Influence of Curriculum and Demographic Factors on Somali Students’ Civic Outcomes
Somalia is one of the most fiercely divided countries in the world. The people of Somalia face an identity crisis as they have more than one identity (i.e., clan, national, and religious). In addition to this, the development of good Somali citizens is impeded by the absence of a nation to belong to, as there are clan-based states, a lack of clarity as to whether the nation serves the needs of individuals or clans, and an absence of a feeling of obligation towards the nation. These various issues have led to an imperative need to explore how education as a whole and the curriculum, specifically, can build good Somali citizens with a sense of national identity and a participative attitude. Therefore, the current study investigated whether curriculum can be a panacea for the above-mentioned issues. A total of 400 Somali students in their final year of secondary education participated in this study in a cross-sectional survey. The data were analysed using multiple regression analysis. The study found that formal curriculum is a statistically significant contributor to civic development, and is potentially influential in building good citizenship and a national identity in students, hence paving the way for their progressive civic participation in the future. In addition, non-formal curriculum significantly influenced two out of three civic outcomes, i.e., national identity and civic participation. Male and female Somali students differed in their notions of national identity and good citizenship, but demonstrated the same level of or tendency for civic participation. Interestingly, parental education did not exercise any significant influence on any of the civic outcomes. Based on the results, the study recommends that a systematic analysis of the Somali education curriculum be conducted to properly assess the richness and depth of its content in relation to the required standards and coverage of civic education.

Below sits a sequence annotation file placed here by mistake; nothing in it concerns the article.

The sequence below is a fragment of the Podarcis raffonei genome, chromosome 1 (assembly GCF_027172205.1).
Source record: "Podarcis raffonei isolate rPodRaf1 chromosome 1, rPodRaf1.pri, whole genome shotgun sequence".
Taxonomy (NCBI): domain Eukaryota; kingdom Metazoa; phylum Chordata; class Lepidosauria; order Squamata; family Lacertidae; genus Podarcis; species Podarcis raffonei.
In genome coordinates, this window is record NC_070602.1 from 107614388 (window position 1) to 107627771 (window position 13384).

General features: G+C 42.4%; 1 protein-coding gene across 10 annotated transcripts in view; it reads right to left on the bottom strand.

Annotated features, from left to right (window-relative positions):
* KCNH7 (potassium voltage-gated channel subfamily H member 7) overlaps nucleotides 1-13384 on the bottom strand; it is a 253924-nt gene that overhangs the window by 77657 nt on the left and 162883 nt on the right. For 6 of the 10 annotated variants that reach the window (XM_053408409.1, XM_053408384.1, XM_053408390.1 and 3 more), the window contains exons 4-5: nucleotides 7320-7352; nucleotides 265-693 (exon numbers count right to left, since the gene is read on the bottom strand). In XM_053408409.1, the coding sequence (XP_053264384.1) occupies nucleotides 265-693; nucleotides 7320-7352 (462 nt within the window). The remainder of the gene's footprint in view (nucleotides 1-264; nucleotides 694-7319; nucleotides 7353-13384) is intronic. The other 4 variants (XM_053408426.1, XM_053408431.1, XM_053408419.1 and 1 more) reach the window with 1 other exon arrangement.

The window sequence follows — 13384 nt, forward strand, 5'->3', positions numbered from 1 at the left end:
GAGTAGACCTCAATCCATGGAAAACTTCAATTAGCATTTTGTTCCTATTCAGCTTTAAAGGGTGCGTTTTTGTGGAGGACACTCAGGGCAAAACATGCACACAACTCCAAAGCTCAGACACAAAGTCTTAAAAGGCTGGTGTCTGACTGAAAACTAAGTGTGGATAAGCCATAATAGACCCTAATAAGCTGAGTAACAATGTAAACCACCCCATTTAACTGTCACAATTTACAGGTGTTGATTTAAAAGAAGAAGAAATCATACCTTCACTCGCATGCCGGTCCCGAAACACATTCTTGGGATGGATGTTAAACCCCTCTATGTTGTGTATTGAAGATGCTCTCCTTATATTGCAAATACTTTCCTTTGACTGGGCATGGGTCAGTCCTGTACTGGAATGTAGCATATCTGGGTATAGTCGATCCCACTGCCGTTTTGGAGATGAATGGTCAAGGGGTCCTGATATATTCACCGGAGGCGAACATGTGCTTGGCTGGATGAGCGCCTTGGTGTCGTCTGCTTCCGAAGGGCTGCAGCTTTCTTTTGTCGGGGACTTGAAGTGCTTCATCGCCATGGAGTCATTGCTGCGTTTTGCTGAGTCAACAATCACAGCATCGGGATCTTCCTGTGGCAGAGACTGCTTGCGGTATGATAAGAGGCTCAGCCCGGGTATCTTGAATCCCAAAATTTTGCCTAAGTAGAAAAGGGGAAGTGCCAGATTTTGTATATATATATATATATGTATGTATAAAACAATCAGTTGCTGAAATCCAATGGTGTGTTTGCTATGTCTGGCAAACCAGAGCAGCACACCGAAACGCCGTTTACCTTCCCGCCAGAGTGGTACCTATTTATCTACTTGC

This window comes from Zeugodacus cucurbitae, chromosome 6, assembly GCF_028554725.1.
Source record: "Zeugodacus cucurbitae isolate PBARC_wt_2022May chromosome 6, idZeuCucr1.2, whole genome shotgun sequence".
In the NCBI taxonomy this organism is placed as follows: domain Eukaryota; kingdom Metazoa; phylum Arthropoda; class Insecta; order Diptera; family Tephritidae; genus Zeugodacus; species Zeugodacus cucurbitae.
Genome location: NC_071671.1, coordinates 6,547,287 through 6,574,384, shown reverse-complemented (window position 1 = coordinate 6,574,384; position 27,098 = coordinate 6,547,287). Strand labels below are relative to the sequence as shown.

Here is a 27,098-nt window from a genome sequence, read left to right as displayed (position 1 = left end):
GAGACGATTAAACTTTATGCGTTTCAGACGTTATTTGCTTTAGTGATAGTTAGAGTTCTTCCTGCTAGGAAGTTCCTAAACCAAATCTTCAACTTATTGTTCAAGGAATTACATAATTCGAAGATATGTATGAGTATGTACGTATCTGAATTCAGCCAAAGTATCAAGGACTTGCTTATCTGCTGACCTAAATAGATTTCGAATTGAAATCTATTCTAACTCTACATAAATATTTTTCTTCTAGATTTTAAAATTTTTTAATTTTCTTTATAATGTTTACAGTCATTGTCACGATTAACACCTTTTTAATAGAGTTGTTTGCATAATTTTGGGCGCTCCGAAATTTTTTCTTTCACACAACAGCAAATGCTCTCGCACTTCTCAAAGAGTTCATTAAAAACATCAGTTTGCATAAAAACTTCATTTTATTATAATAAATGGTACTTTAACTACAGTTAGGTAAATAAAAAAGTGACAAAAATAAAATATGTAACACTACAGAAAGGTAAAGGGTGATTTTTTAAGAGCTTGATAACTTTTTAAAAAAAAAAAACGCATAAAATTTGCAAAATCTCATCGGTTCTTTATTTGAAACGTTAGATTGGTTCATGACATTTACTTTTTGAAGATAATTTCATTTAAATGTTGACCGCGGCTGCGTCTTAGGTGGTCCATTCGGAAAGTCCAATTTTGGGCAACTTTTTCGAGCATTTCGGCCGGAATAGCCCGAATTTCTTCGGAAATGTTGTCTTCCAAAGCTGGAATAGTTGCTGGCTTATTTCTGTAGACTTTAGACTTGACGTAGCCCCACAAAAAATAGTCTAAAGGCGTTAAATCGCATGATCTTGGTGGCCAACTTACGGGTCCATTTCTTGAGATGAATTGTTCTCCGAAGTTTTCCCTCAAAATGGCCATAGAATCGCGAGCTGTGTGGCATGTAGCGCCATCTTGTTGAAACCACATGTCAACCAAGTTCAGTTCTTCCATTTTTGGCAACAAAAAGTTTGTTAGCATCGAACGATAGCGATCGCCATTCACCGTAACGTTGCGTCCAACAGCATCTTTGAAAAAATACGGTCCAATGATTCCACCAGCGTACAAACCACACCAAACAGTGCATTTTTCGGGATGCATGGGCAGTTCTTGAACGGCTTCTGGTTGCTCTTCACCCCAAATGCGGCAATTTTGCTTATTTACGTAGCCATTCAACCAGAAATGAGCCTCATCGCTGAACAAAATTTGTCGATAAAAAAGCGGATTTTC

How to Cite
Copyright (c) 2020 IIUM Press, International Islamic University Malaysia
This work is licensed under a Creative Commons Attribution 4.0 International License.
The Journal will own copyright to all published works and have the right of first publication, both in print and online, unless other arrangements are made with the Editors in advance. It is the author`s responsibility to ensure that where copyright materials are included within an article the permission of the copyright holder has been obtained beforehand.